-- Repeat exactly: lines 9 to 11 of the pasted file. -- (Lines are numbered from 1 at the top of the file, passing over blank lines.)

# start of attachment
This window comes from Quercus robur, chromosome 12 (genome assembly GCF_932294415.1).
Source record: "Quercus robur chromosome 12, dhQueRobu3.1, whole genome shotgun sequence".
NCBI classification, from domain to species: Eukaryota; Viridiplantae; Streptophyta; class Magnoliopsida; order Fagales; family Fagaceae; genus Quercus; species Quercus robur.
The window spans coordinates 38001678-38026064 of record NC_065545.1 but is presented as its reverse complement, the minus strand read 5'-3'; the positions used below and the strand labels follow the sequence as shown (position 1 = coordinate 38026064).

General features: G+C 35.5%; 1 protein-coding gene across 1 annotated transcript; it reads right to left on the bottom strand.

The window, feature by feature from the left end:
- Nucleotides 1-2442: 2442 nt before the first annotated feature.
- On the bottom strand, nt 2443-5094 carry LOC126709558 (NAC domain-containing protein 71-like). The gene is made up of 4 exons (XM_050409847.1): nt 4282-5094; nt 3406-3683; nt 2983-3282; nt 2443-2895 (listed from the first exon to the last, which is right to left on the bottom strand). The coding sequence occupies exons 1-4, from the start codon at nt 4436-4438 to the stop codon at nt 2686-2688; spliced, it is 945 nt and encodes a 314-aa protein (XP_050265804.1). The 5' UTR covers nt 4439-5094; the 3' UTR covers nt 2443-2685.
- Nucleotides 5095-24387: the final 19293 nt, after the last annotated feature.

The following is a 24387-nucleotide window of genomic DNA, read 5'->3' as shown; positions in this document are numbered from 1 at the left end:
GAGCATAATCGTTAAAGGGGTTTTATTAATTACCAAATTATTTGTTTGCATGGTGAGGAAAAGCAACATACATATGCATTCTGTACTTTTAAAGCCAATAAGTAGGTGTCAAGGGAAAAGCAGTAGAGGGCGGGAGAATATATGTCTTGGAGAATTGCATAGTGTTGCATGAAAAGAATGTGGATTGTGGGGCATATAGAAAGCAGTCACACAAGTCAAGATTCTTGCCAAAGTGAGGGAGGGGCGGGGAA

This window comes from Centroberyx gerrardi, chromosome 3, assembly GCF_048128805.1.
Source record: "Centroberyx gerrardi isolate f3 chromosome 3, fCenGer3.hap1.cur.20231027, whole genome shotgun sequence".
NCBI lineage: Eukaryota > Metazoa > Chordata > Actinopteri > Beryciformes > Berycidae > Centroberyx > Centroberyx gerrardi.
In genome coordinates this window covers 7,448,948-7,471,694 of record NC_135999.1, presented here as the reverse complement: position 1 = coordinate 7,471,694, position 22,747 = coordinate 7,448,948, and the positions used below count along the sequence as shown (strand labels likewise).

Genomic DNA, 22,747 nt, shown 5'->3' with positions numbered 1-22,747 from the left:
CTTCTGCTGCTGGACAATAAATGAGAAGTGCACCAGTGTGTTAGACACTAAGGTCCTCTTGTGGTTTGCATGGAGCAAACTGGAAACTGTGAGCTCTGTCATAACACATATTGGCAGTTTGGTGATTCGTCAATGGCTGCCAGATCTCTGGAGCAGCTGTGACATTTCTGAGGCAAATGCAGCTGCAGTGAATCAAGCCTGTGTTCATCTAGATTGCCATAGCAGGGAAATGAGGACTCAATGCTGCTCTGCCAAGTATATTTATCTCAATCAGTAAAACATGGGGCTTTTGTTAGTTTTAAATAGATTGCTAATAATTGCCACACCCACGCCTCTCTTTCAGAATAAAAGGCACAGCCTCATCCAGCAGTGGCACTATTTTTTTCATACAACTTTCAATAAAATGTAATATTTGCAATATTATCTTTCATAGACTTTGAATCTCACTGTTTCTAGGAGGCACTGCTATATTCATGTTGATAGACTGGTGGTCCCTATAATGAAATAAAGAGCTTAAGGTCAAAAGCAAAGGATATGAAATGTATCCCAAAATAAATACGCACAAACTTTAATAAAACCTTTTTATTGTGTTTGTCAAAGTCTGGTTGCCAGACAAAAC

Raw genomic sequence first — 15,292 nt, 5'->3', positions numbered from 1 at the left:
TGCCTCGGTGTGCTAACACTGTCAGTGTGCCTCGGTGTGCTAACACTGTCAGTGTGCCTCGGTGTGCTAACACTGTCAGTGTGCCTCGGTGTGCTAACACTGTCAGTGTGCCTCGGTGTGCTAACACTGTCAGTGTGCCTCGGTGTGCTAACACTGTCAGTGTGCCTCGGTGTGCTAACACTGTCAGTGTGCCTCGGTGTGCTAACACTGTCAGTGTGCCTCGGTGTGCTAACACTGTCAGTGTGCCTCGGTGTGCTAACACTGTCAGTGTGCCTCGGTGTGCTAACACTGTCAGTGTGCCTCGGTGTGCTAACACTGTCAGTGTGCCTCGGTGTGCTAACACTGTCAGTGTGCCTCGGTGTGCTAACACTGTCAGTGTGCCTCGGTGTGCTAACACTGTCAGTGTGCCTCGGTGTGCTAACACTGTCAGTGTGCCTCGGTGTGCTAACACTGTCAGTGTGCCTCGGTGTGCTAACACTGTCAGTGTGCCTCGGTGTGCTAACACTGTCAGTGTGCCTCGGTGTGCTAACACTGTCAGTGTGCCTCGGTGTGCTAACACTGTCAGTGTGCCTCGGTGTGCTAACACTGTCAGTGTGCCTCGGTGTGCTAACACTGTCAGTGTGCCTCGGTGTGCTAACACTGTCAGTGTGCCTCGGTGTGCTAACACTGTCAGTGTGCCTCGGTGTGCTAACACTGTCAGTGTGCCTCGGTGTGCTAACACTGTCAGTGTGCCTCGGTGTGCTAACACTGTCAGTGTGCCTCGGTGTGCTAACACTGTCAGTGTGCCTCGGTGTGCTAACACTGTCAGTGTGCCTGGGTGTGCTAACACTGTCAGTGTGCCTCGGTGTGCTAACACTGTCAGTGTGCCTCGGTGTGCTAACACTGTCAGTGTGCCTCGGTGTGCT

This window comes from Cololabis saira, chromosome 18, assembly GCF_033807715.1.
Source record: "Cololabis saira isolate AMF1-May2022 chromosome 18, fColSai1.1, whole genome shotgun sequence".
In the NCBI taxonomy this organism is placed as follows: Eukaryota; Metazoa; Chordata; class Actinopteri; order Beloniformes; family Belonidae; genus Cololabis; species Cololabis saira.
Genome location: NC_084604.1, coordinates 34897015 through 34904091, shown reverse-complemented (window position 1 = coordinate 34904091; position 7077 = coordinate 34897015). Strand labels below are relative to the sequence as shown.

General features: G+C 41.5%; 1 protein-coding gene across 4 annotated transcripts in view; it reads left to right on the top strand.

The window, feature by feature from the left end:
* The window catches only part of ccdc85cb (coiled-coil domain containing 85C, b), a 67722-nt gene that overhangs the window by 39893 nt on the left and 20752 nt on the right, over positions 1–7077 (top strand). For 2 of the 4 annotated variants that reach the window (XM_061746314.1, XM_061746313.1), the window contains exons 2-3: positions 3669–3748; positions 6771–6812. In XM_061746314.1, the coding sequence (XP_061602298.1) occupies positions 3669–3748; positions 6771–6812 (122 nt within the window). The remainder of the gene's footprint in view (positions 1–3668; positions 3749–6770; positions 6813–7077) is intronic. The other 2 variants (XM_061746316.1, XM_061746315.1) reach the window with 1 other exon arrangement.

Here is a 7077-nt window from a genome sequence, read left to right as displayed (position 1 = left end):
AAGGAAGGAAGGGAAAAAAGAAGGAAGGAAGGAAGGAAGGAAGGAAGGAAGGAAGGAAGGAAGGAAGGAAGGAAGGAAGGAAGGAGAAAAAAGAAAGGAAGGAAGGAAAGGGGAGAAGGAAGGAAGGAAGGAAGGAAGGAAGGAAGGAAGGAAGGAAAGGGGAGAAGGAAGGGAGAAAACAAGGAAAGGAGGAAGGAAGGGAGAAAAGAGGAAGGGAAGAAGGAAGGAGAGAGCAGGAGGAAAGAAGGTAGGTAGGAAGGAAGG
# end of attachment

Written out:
- Nucleotides 5095-24387: the final 19293 nt, after the last annotated feature.

The following is a 24387-nucleotide window of genomic DNA, read 5'->3' as shown; positions in this document are numbered from 1 at the left end:
GAGCATAATCGTTAAAGGGGTTTTATTAATTACCAAATTATTTGTTTGCATGGTGAGGAAAAGCAACATACATATGCATTCTGTACTTTTAAAGCCAATAAGTAGGTGTCAAGGGAAAAGCAGTAGAGGGCGGGAGAATATATGTCTTGGAGAATTGCATAGTGTTGCATGAAAAGAATGTGGATTGTGGGGCATATAGAAAGCAGTCACACAAGTCAAGATTCTTGCCAAAGTGAGGGAGGGGCGGGGAA